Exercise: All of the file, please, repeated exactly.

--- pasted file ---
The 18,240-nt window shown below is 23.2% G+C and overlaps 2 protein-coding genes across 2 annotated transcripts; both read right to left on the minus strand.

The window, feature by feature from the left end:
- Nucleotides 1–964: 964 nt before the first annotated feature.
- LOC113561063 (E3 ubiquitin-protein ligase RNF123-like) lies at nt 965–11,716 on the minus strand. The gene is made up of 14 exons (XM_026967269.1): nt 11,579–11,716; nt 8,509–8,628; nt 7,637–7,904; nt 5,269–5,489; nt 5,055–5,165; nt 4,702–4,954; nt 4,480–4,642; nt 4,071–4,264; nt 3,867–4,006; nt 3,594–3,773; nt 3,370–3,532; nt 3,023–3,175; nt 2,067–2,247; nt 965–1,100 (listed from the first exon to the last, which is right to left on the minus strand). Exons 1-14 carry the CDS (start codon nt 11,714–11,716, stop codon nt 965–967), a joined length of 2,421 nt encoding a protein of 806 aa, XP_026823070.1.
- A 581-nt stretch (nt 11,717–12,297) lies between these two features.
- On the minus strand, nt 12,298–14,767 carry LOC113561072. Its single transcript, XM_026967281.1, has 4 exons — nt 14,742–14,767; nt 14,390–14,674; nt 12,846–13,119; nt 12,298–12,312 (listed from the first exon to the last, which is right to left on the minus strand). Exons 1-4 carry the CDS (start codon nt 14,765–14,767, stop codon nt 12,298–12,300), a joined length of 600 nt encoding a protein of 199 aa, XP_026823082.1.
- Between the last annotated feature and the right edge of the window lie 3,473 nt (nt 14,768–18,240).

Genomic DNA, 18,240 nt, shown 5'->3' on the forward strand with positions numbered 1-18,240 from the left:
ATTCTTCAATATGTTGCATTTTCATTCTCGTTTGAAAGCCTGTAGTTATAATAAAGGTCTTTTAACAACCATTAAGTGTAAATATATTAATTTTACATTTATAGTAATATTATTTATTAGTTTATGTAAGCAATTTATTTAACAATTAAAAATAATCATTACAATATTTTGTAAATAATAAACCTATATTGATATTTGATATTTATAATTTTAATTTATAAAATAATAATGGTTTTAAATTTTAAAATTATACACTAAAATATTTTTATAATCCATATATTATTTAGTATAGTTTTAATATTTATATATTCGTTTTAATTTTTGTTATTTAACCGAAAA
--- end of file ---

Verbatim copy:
The 18,240-nt window shown below is 23.2% G+C and overlaps 2 protein-coding genes across 2 annotated transcripts; both read right to left on the minus strand.

The window, feature by feature from the left end:
- Nucleotides 1–964: 964 nt before the first annotated feature.
- LOC113561063 (E3 ubiquitin-protein ligase RNF123-like) lies at nt 965–11,716 on the minus strand. The gene is made up of 14 exons (XM_026967269.1): nt 11,579–11,716; nt 8,509–8,628; nt 7,637–7,904; nt 5,269–5,489; nt 5,055–5,165; nt 4,702–4,954; nt 4,480–4,642; nt 4,071–4,264; nt 3,867–4,006; nt 3,594–3,773; nt 3,370–3,532; nt 3,023–3,175; nt 2,067–2,247; nt 965–1,100 (listed from the first exon to the last, which is right to left on the minus strand). Exons 1-14 carry the CDS (start codon nt 11,714–11,716, stop codon nt 965–967), a joined length of 2,421 nt encoding a protein of 806 aa, XP_026823070.1.
- A 581-nt stretch (nt 11,717–12,297) lies between these two features.
- On the minus strand, nt 12,298–14,767 carry LOC113561072. Its single transcript, XM_026967281.1, has 4 exons — nt 14,742–14,767; nt 14,390–14,674; nt 12,846–13,119; nt 12,298–12,312 (listed from the first exon to the last, which is right to left on the minus strand). Exons 1-4 carry the CDS (start codon nt 14,765–14,767, stop codon nt 12,298–12,300), a joined length of 600 nt encoding a protein of 199 aa, XP_026823082.1.
- Between the last annotated feature and the right edge of the window lie 3,473 nt (nt 14,768–18,240).

Genomic DNA, 18,240 nt, shown 5'->3' on the forward strand with positions numbered 1-18,240 from the left:
ATTCTTCAATATGTTGCATTTTCATTCTCGTTTGAAAGCCTGTAGTTATAATAAAGGTCTTTTAACAACCATTAAGTGTAAATATATTAATTTTACATTTATAGTAATATTATTTATTAGTTTATGTAAGCAATTTATTTAACAATTAAAAATAATCATTACAATATTTTGTAAATAATAAACCTATATTGATATTTGATATTTATAATTTTAATTTATAAAATAATAATGGTTTTAAATTTTAAAATTATACACTAAAATATTTTTATAATCCATATATTATTTAGTATAGTTTTAATATTTATATATTCGTTTTAATTTTTGTTATTTAACCGAAAA